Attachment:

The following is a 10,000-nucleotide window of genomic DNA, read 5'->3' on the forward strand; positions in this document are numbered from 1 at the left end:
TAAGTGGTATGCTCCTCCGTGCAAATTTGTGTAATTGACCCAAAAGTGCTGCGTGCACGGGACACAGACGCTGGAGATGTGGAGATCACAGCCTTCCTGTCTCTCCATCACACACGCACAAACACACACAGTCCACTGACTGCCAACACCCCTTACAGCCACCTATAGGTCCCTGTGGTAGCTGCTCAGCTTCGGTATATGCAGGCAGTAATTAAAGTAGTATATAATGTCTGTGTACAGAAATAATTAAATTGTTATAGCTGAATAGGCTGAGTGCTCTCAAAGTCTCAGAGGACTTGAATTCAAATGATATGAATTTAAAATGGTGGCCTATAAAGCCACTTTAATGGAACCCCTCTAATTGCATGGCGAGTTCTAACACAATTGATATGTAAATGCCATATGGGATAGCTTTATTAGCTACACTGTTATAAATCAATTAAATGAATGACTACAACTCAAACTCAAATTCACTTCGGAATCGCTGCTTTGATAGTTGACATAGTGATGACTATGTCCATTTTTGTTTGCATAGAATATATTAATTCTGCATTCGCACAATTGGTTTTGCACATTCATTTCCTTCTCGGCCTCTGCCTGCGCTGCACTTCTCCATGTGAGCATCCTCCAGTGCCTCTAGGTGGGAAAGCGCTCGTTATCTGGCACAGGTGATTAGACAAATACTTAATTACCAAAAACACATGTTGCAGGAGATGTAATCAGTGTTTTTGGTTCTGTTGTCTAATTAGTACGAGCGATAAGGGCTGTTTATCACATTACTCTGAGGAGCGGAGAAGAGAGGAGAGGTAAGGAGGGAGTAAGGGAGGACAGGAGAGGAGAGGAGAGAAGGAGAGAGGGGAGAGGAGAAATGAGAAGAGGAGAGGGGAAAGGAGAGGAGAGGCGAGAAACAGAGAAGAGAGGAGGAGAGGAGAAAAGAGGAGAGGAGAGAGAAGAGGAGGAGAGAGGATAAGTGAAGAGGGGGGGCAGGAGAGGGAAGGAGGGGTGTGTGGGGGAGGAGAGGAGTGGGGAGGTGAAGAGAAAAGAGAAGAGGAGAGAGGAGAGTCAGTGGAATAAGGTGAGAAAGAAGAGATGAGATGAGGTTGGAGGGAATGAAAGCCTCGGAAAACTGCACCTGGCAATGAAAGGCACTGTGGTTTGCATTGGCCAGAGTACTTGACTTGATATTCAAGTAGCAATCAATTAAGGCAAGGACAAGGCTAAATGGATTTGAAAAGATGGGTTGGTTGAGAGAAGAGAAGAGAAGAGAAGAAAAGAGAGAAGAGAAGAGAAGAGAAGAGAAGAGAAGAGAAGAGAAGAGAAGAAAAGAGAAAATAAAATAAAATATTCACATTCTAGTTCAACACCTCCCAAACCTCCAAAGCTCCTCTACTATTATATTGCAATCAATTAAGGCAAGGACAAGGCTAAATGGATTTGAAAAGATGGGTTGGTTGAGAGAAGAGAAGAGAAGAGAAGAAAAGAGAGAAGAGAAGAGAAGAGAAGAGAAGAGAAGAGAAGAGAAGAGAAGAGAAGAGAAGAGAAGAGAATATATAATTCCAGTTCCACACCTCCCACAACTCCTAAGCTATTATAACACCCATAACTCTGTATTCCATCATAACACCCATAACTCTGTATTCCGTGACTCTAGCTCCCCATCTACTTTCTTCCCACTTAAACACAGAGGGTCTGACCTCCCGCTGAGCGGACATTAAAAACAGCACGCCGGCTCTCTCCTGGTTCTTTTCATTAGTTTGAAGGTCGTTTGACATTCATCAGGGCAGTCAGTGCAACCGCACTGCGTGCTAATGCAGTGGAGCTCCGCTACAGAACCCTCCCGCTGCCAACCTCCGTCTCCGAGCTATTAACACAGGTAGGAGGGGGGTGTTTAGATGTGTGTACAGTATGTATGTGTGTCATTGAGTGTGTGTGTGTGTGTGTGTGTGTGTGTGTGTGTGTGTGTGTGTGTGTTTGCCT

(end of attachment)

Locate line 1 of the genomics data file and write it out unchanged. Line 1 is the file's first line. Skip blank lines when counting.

The following is a 10,000-nucleotide window of genomic DNA, read 5'->3' on the forward strand; positions in this document are numbered from 1 at the left end: